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Difference between Viscosity and Friction

Difference between Viscosity and Friction

What is Viscosity?

Viscosity is a measure of the resistance offered by a fluid to flow or its thickness.

What is Friction?

Friction is a force that resists the motion of objects sliding against each other.
It is a force that opposes the motion of an object when it moves across another surface by resisting the relative motion between them. 
Friction can be caused by surfaces in contact, such as two different types of materials rubbing together, or air moving past two surfaces with different speeds.

The main difference between viscosity and friction are explained as follows:

Viscosity is a measure of the resistance of a fluid to gradual deformation, whereas friction is a force that resists the relative motion of two surfaces in contact. Viscosity is a measure of a fluid's resistance to flow. The higher the viscosity of a fluid, the more resistant it is to flow. This is why honey has a higher viscosity than water.

Friction is a force that resists the sliding or rolling of two surfaces against each other. The greater the friction between two surfaces, the greater the force that will be needed to move them. This is why it takes more effort to push a heavy box across a floor than to slide a lightweight box.

Viscosity can be thought of as the thickness or stickiness of a liquid, while friction can be thought of as the grip between two surfaces. 

Viscosity is usually measured in terms of how much force it takes to move one layer of liquid over another (known as shear force), while friction is measured in terms of how much force it takes to move an object over a surface.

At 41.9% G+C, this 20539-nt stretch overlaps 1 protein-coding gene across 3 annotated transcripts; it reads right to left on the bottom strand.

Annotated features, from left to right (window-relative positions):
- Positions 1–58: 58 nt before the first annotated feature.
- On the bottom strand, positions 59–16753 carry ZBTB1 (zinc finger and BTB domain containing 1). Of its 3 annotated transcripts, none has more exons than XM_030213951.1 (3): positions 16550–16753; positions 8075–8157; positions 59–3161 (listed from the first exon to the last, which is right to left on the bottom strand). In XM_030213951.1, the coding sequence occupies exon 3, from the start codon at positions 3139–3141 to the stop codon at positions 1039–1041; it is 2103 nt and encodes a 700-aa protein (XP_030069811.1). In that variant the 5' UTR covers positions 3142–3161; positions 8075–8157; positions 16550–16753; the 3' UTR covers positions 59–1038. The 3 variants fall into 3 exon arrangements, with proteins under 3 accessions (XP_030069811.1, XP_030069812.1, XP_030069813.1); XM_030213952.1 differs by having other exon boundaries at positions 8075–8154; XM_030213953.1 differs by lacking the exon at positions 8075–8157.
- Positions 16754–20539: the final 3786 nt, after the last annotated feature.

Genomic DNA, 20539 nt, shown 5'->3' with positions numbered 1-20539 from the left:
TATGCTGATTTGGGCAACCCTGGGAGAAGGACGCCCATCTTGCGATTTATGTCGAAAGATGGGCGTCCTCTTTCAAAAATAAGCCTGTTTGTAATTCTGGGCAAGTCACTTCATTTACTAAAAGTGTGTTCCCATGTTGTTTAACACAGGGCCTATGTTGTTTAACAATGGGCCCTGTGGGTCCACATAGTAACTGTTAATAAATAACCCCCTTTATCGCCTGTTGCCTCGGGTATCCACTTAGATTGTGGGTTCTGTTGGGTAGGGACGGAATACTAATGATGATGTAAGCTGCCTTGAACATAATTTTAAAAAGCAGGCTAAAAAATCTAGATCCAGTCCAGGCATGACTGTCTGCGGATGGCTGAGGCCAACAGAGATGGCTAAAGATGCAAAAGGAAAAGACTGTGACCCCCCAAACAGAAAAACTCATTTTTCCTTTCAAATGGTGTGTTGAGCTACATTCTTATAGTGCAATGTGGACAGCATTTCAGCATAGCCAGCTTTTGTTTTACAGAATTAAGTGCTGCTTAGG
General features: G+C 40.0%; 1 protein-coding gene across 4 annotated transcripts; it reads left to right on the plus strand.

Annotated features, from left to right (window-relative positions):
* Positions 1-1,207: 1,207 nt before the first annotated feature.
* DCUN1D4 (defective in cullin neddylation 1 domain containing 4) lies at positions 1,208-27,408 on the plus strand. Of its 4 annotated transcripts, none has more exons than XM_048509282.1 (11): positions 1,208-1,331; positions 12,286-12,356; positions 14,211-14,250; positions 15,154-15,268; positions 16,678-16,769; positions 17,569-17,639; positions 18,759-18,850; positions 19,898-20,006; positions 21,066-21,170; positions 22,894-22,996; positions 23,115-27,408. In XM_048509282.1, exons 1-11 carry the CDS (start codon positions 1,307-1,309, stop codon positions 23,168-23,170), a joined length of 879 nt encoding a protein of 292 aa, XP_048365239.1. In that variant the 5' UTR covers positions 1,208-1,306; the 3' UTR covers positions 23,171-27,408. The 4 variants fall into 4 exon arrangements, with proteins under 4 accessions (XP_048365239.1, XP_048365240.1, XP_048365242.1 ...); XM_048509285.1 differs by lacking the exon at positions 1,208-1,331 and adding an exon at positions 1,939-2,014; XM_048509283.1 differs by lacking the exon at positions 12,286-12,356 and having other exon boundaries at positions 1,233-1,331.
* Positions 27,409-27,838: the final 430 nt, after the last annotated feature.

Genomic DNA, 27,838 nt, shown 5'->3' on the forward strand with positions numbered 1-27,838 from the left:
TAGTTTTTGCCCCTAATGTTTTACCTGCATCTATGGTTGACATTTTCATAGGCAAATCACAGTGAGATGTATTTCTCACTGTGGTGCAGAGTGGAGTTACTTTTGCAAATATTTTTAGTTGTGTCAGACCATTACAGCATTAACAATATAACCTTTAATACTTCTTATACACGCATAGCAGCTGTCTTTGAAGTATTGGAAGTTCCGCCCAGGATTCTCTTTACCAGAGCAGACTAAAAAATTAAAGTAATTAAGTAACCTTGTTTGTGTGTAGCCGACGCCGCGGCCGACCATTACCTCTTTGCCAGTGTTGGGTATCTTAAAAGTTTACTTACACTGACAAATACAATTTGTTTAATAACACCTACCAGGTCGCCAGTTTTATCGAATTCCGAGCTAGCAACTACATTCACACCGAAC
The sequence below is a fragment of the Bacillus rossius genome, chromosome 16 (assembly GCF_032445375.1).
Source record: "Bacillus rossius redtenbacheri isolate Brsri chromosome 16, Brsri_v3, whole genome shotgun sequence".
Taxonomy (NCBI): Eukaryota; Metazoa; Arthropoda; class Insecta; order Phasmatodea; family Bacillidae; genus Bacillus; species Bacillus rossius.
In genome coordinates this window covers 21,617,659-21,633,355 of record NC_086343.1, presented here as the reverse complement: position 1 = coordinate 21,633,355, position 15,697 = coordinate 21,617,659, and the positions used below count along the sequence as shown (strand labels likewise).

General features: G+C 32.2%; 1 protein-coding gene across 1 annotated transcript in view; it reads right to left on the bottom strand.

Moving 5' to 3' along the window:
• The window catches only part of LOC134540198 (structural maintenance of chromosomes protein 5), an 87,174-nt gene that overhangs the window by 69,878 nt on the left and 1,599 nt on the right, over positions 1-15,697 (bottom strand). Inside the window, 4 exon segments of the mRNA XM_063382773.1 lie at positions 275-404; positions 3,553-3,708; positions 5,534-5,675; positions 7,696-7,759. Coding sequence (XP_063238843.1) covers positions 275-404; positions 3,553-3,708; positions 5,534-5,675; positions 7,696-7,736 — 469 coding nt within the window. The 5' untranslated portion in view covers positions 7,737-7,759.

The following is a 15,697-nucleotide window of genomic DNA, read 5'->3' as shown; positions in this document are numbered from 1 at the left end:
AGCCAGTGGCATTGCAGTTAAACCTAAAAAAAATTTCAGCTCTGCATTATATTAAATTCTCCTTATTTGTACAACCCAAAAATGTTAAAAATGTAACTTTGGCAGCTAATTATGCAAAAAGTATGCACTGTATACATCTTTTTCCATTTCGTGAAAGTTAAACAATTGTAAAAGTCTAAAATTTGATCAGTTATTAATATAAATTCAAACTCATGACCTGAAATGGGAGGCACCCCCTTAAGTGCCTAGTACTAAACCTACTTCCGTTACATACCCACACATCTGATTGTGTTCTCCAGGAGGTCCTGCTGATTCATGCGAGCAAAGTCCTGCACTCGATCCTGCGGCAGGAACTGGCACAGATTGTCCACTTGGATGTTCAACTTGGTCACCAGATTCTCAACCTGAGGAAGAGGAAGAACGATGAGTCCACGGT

viscosity is the resistance of fluids to deforming by shear stress (slipping past one another), and "friction" is the force that resists relative lateral motion either between two surfaces or within a fluid. Friction arises from contact between two surfaces whereas viscosity can occur without contact. 

Viscosity - Resistance to flow of materials based on their 'internal' stickiness properties called 'viscosity'. Viscosity depends on what speeds up or slows down molecules in a fluid, so higher molecular weight liquids have greater viscosities than lighter molecular weight liquids.

When we speak of friction, we normally think of the force resisting the motion (or deformation) of an object as it moves across a surface or contacts another object, friction may also refer to the mechanical interaction that retards or hinders movement between two objects by producing heat and reducing velocity. This action appears mostly to be dependent on the roughness (reducing as surface area increases) and humidity (increasing with humidity) of surfaces. Friction has no net push against motion so being "frictional" means simply being "resisting." Viscosity, on the other hand, is a property describing fluid resistance to flow either for laminar or turbulent flow.




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